Worst off hit hardest by Coalition policies: NATSEM modelling

Labor leader Bill Shorten has released modelling showing that lower income families are hit hardest by Coalition policies. AAP/Lukas Coch

NATSEM modelling to be released by Bill Shorten shows nine out of ten of the lowest income families with children lose out under Coalition policies. The modelling involves comparing all the government’s measures to date – excepting those it has dumped - with the policies that were in place under Labor in 2013, if they had been continued.

Those with incomes of up to A$47,000 with children will lose 7.1% of total disposable income by 2018-19 according to the modelling, while the most well off families, with incomes of $119,000 and over, will be slightly ahead.

The National Centre for Social and Economic Modelling at the University of Canberra (NATSEM), which was commissioned by Labor, found that compared with the policy settings when the Abbott government was elected, families on low and modest incomes with children lose out.

The modelling includes the child care package and also measures that are still stalled from the last budget but remain part of the government’s policy.

The income range for the first quintile is families on up to $47,000 a year; the second is $47,000-$59,000; the third is $59,000-$83,000; the fourth is $83,000-$119,000; the fifth is over $119,000.

It finds that in 2015-16 a sole parent on $55,000 with two children, one in primary school and one in high school, is $3714.86 worse off – some $71.44 a week.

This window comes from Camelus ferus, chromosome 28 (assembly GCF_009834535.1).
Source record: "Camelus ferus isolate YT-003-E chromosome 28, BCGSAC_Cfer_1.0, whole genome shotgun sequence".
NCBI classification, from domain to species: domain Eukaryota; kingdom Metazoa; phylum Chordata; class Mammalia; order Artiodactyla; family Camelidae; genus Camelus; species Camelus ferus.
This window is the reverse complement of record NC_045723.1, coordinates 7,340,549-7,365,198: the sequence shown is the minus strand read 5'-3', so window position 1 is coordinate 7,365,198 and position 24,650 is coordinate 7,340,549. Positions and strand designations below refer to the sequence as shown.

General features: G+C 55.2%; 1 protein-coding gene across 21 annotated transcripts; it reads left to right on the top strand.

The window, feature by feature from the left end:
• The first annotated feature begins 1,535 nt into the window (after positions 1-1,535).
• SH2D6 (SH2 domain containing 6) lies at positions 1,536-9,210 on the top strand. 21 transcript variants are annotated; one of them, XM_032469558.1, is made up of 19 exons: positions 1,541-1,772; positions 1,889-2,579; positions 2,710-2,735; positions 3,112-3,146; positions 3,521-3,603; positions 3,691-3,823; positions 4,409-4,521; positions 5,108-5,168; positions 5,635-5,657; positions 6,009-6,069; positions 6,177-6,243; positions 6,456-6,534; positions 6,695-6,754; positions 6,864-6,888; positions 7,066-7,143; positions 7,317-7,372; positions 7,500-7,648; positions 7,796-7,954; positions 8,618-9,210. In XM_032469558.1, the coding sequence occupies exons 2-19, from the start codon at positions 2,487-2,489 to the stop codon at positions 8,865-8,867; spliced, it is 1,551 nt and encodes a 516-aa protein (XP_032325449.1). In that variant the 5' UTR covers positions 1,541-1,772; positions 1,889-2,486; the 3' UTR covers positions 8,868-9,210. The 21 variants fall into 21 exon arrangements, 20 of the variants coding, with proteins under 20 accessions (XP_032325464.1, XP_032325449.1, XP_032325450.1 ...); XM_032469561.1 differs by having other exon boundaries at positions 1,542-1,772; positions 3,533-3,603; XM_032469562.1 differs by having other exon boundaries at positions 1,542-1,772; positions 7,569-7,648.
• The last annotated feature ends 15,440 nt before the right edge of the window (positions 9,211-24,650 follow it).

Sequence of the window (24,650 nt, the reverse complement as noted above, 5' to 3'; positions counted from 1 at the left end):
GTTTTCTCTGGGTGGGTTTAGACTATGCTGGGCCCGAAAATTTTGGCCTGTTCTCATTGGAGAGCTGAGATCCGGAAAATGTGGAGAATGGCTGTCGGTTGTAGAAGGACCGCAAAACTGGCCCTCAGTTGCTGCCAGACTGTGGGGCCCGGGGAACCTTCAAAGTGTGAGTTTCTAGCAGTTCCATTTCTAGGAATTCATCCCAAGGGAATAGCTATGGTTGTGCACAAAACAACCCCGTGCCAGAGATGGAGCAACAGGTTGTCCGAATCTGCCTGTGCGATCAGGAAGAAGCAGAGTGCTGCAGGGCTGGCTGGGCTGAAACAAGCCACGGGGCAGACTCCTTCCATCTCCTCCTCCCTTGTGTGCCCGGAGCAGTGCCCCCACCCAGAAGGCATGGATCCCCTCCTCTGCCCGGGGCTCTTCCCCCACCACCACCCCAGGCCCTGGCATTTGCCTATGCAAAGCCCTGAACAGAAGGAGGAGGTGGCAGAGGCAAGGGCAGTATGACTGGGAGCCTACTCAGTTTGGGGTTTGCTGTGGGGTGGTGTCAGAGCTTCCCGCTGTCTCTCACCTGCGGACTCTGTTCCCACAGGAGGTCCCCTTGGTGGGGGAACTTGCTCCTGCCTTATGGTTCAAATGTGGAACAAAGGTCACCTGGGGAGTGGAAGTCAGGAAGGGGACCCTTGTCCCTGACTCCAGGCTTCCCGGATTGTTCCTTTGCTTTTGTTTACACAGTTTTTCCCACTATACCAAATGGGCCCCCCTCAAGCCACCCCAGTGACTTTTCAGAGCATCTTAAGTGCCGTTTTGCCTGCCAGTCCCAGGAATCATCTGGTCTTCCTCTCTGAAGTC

By 2018-19 the family is $6107.80 worse off annually - $117.46 a week. Over the budget period the total impact is $20,647.76.

A couple with a single income of $75,000 and two children - one under school age and one in primary school – is $670.72 worse off annually in 2015 -16. A couple with one income on $65,000 with a child in primary school and one in high school would be $3734.01 worse off in 2015-16.

A dual income couple on $120,000 with two high school children would be $2196.19 worse off in 2015-16, while the annual impact on a dual income couple on $60,000 with two high school children would be $825.56 in 2015-16.

A single income couple on $50,000 with a child in primary school and one in high school is $3558.81 worse off in 2015-16. The impact on a single income couple on $40,000 with a primary school child and a high school child is $3566.87 in 2015-16.

While the modelling relates to more than this budget, Shorten said it showed “what the Budget papers refused to tell Australians - the true impact on families.

"This Budget has all the same unfairness and pain for families hidden in the fine print,” he said.

“This proves that despite the spin job, families who can least afford it are being hurt the most by this Budget. It proves that this Budget just isn’t fair.”

Tony Abbott said that this week the budget bills would be before Parliament, especially the legislation to allow instant asset write offs for small businesses for items under $20,000. The Labor party has agreed to support the small business measures.

“The priority this week is unleashing the latest creativity of the small businesses of Australia by getting the instant asset write off legislation through Parliament,” Abbott said, repeating that this was a budget “designed to encourage everyone who is out there having a go”.

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